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The Mystery of Three Quarters
Hercule Poirot #3I
BY Sophie Hannah

HarperCollins UK
23 August 2018/ ISBN 9780008264451

Reviewed by Rachel A Hyde 


London, 1930: Poirot is returning home after a lunch out when he accosted by an angry woman. She charges him of having written her a letter accusing her of having murdered a man called Barnabus Pandy, of whom she says she has never heard. Shortly after this, a young man arrives complaining of having received an identical letter. Poirot has to discover if the murdered man truly exists and tease apart a complex puzzle with its roots in the past.

There is only one Agatha Christie and she was one of the best selling novelists of all time. Trying to emulate her style, plotting, and characters is a daunting task, and I confess to being less than thrilled with the first two books in this series. However, this third offering delivers a real page-turner of a plot. which had me guessing until the end and unwilling to put the book down.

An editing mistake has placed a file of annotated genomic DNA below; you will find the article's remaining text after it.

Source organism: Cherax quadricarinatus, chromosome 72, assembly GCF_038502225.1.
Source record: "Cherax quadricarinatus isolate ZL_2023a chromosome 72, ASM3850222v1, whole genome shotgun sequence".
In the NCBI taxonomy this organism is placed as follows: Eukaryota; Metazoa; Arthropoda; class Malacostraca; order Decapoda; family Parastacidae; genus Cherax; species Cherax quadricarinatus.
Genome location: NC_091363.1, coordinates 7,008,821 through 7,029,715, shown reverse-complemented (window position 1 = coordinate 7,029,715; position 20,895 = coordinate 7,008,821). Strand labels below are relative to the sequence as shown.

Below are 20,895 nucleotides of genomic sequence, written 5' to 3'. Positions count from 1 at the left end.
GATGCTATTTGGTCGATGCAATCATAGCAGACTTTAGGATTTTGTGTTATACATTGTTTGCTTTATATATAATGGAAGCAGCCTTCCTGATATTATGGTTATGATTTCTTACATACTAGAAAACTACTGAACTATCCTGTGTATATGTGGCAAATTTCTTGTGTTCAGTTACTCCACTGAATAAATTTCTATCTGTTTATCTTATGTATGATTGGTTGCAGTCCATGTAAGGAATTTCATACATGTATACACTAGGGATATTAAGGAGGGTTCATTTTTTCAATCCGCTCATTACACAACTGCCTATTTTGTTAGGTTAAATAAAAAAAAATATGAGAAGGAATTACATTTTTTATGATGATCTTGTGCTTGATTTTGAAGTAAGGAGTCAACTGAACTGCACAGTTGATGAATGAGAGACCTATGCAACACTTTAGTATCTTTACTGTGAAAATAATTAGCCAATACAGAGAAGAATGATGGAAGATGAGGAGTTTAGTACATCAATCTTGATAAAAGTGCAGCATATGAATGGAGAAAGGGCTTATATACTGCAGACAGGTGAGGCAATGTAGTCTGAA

There is a whole trawler load of red herrings in here and some rather interesting characters that mostly rise above the stock variety, albeit not too much in some cases. This is very much a book where the plot is what carries the reader along and stays in the memory, although Agatha herself would have told the tale in far fewer pages. Poirot is a bit more like the original this time, and the tale is narrated, as usual, by Inspector Catchpool, a man reminiscent of Hastings, who still seems oddly naïve and unsuited for his career choice. I applauded the way the ending was unexpected, however. And despite the book’s length I wasn’t bored once and will certainly be reading book #4. This series had a somewhat shaky start but is improving dramatically and, considering the big shoes Ms Hannah is trying to fill, this is pretty impressive.


Reviewed 2018